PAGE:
Legendary Portraits on Display at the Ransom Center

 

From Pablo Picasso to Marilyn Monroe, Arnold Newman captured them all. One of the most successful portrait photographers of the 20th century, Newman photographed musicians, world leaders, intellectuals, athletes, and cultural figures.

This month, a new exhibition exploring his legendary career has made its first appearance in the U.S. right here on the Forty Acres. Arnold Newman: Masterclass was organized by the Foundation for the Exhibition of Photography (FEP) and the Ransom Center.

In addition to 200 vintage black and white photographs illustrating Newman’s remarkable talent, the exhibit also contains his private archives—photographs, manuscripts, correspondence, business records, and magazine tear sheets that provide visitors with a behind-the-scenes look at his monumental career.

Roy Flukinger, senior research curator of photography at the Ransom Center, says around the time of Newman’s death in 2006, the Center made an agreement with him and his family to acquire an archive of his work. A few years later, they negotiated with FEP to host the opening of this exhibition in America at the Center. The traveling exhibition was last exhibited in Berlin, and will head to San Diego after its run at the Ransom Center.

“Parts of the archive had been shipped to us shortly after Arnold’s death,” Flukinger says. “More than 120 boxes came in total, and we’re currently processing it and working with the material so that it will be accessible in the years ahead.”

Together, the archive and exhibition represent the first retrospective after Newman’s death. They also contain Newman’s earlier work, which has never been shown publicly. Viewers can see the evolution of his style and what became a dominant form of portraiture in the latter half of the 20th century: “environmental portraiture.” This style calls for the portrait to be executed in the subject’s usual environment.

“His work not only reflected the face of the subject, but something of their character, spirit, and lifestyle,” Flukinger says.

Most portraiture of that era was done in a photographer’s studio. The subject sat in a chair in front of a backdrop with his face lit by the studio lights. “Newman didn’t do that,” Flukinger says. “He packed up his equipment, went to the subject’s residence or agreed-upon place to photograph them in an environment where the shot would work to their advantage.”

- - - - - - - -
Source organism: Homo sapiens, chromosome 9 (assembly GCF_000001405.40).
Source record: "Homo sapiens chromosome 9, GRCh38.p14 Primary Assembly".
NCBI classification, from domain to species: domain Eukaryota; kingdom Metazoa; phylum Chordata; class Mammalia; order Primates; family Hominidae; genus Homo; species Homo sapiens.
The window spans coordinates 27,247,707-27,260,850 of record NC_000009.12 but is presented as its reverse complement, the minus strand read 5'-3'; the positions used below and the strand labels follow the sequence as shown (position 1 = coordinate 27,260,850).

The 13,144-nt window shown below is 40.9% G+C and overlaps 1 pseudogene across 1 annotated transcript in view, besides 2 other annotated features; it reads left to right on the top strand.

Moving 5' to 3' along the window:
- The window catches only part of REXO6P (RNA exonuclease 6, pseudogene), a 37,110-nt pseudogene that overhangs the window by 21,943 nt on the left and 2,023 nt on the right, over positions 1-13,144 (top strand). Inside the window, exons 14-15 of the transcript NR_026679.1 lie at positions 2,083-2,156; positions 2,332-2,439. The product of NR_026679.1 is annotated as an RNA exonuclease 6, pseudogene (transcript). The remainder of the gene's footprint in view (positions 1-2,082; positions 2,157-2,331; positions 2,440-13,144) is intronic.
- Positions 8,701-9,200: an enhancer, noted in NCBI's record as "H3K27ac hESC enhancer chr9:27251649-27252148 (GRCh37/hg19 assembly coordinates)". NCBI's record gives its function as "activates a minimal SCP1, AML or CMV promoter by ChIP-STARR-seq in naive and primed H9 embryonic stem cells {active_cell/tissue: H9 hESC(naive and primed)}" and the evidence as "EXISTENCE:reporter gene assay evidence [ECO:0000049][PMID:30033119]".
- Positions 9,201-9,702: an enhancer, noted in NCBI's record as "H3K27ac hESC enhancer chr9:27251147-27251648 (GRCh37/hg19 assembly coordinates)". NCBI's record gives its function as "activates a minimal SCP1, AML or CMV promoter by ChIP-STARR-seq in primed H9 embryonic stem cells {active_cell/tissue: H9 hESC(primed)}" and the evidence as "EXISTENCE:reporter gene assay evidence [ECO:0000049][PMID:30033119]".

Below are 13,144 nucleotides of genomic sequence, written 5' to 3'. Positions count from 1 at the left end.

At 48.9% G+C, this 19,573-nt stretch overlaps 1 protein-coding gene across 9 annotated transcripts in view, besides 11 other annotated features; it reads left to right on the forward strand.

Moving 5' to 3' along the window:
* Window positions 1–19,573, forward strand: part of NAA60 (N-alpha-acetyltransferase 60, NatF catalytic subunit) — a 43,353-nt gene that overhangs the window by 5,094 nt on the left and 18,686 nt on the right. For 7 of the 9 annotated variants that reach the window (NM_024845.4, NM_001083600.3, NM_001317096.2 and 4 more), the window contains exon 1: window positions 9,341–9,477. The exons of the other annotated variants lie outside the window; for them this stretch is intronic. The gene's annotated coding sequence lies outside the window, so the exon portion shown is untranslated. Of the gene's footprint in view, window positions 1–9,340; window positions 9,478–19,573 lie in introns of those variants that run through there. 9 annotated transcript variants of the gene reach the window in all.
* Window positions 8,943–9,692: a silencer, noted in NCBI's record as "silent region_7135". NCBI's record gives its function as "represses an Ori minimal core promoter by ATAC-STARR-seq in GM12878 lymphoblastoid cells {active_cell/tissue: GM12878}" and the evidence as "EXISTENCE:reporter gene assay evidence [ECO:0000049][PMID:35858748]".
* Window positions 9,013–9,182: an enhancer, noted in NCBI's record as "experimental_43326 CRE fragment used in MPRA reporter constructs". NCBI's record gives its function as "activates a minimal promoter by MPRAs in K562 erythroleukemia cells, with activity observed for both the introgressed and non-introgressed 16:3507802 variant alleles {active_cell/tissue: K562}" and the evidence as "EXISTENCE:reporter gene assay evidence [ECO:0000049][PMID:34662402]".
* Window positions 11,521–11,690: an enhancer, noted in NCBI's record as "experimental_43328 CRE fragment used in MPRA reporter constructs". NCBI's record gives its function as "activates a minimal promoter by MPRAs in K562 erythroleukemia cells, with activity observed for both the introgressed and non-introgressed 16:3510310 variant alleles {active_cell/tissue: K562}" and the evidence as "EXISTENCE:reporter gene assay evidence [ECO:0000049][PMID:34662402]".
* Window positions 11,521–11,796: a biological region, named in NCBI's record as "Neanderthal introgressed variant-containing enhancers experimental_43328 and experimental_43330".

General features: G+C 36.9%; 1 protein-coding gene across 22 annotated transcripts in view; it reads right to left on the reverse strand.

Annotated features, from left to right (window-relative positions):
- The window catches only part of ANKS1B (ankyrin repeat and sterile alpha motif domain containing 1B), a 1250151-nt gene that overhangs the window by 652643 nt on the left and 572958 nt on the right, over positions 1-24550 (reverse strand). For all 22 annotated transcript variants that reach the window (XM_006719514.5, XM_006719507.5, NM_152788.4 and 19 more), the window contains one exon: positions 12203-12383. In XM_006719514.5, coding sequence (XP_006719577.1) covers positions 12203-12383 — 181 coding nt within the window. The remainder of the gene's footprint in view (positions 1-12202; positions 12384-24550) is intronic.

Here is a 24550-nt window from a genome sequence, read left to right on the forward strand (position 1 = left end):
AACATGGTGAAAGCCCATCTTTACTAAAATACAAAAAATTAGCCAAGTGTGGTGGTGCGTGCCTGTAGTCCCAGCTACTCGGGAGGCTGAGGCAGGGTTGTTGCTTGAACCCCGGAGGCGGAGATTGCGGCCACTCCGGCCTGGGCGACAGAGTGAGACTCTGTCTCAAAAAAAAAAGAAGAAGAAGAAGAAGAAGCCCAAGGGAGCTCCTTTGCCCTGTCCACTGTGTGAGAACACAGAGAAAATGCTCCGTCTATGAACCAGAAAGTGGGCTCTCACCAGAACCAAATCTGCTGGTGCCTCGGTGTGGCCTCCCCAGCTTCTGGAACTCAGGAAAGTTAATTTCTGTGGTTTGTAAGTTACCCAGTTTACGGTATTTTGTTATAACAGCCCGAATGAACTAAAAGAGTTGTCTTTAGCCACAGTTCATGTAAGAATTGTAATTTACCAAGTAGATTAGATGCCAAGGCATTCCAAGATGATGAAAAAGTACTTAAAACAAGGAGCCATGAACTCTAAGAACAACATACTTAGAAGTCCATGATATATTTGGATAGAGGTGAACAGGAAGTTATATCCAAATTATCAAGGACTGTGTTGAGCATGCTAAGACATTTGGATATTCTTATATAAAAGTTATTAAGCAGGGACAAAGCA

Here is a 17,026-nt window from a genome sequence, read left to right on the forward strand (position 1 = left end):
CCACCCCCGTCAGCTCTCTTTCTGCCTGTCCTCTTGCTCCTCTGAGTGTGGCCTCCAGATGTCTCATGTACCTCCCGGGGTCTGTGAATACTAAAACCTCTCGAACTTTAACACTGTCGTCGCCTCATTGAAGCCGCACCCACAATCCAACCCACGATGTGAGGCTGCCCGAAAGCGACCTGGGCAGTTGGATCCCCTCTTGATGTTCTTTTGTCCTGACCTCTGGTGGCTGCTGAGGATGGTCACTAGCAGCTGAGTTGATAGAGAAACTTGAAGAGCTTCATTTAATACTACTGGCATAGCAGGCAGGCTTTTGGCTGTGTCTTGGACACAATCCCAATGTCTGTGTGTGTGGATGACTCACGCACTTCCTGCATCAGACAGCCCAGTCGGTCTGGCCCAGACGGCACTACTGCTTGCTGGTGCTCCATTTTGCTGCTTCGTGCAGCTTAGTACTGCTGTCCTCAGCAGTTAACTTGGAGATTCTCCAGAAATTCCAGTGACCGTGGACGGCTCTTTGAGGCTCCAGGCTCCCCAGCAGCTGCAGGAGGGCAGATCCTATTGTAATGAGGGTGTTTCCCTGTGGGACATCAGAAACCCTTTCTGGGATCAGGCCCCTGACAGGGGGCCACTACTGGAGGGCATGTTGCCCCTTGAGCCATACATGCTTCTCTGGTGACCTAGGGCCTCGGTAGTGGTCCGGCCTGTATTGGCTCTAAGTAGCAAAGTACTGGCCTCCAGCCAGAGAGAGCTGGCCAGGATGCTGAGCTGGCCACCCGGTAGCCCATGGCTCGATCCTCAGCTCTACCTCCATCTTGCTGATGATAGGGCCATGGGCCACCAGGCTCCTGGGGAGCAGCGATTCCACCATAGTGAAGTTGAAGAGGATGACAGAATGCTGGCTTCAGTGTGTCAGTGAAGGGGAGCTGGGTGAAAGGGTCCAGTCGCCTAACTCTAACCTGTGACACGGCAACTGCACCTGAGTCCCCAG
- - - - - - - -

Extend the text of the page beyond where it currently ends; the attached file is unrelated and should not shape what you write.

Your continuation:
The reactions to the exhibit have been very positive, according to Flukinger. He says people felt as though this display revealed more about Newman, and they were able to experience individual connections with certain pictures. “When we laid it out, we tried to do it as an open gallery,” he says. “We wanted people to build their own juxtapositions and see something in it that they may not have seen before.”

Flukinger says the best exhibits are the ones that challenge the viewer to think more about what they’re seeing, and he hopes Arnold Newman: Masterclass does just that. “It’s called Masterclass for a reason,” he says. “At the end of his life, Arnold saw himself as a teacher, and I believe he’s trying to teach us to to look beyond the surface and know there’s more substance to both a photograph and a person.”

The exhibition opened on Feb. 12 and runs through May 12. It can be viewed on Tuesdays through Fridays from 10 a.m. to 5 p.m., extending until 7 p.m. on Thursdays. The gallery is also open from noon to 5 p.m. on weekends.

Photo courtesy of the Ransom Center: Arnold Newman, Marilyn Monroe, actress and singer, Beverly Hills, 1962. Gelatin silver print © Arnold Newman / Getty Images. Second image courtesy of Pete Smith.

 

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